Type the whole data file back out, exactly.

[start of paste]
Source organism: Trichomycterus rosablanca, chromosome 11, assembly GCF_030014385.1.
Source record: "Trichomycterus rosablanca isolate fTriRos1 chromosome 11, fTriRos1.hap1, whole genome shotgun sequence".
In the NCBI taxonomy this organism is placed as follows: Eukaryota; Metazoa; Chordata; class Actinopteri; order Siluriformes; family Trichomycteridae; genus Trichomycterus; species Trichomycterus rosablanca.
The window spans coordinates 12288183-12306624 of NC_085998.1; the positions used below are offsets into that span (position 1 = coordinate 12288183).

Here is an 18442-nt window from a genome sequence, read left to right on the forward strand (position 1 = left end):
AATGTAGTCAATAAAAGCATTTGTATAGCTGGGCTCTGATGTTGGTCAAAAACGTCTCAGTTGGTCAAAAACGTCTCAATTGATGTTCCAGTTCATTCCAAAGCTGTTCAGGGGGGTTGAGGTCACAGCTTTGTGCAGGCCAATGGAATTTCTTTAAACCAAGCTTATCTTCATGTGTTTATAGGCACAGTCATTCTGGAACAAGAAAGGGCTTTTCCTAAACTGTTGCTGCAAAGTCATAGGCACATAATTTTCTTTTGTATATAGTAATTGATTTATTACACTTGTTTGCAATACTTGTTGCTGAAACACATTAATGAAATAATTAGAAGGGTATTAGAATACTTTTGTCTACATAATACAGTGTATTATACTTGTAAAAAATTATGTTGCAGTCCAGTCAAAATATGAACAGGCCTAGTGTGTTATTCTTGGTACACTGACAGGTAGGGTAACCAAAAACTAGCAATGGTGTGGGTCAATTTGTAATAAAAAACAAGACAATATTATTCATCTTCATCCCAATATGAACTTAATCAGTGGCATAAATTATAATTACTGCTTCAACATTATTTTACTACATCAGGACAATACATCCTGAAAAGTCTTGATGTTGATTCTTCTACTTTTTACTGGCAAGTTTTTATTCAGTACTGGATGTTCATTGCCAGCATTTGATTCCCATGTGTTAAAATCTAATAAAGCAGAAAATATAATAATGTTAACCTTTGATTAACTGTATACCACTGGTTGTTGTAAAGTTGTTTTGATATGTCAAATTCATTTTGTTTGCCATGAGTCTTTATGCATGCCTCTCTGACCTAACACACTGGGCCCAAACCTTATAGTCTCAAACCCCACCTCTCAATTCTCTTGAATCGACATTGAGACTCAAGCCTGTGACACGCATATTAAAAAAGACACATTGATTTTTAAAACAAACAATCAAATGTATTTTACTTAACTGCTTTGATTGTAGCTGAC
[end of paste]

Source organism: Trichomycterus rosablanca, chromosome 11, assembly GCF_030014385.1.
Source record: "Trichomycterus rosablanca isolate fTriRos1 chromosome 11, fTriRos1.hap1, whole genome shotgun sequence".
In the NCBI taxonomy this organism is placed as follows: Eukaryota; Metazoa; Chordata; class Actinopteri; order Siluriformes; family Trichomycteridae; genus Trichomycterus; species Trichomycterus rosablanca.
The window spans coordinates 12288183-12306624 of NC_085998.1; the positions used below are offsets into that span (position 1 = coordinate 12288183).

Here is an 18442-nt window from a genome sequence, read left to right on the forward strand (position 1 = left end):
AATGTAGTCAATAAAAGCATTTGTATAGCTGGGCTCTGATGTTGGTCAAAAACGTCTCAGTTGGTCAAAAACGTCTCAATTGATGTTCCAGTTCATTCCAAAGCTGTTCAGGGGGGTTGAGGTCACAGCTTTGTGCAGGCCAATGGAATTTCTTTAAACCAAGCTTATCTTCATGTGTTTATAGGCACAGTCATTCTGGAACAAGAAAGGGCTTTTCCTAAACTGTTGCTGCAAAGTCATAGGCACATAATTTTCTTTTGTATATAGTAATTGATTTATTACACTTGTTTGCAATACTTGTTGCTGAAACACATTAATGAAATAATTAGAAGGGTATTAGAATACTTTTGTCTACATAATACAGTGTATTATACTTGTAAAAAATTATGTTGCAGTCCAGTCAAAATATGAACAGGCCTAGTGTGTTATTCTTGGTACACTGACAGGTAGGGTAACCAAAAACTAGCAATGGTGTGGGTCAATTTGTAATAAAAAACAAGACAATATTATTCATCTTCATCCCAATATGAACTTAATCAGTGGCATAAATTATAATTACTGCTTCAACATTATTTTACTACATCAGGACAATACATCCTGAAAAGTCTTGATGTTGATTCTTCTACTTTTTACTGGCAAGTTTTTATTCAGTACTGGATGTTCATTGCCAGCATTTGATTCCCATGTGTTAAAATCTAATAAAGCAGAAAATATAATAATGTTAACCTTTGATTAACTGTATACCACTGGTTGTTGTAAAGTTGTTTTGATATGTCAAATTCATTTTGTTTGCCATGAGTCTTTATGCATGCCTCTCTGACCTAACACACTGGGCCCAAACCTTATAGTCTCAAACCCCACCTCTCAATTCTCTTGAATCGACATTGAGACTCAAGCCTGTGACACGCATATTAAAAAAGACACATTGATTTTTAAAACAAACAATCAAATGTATTTTACTTAACTGCTTTGATTGTAGCTGAC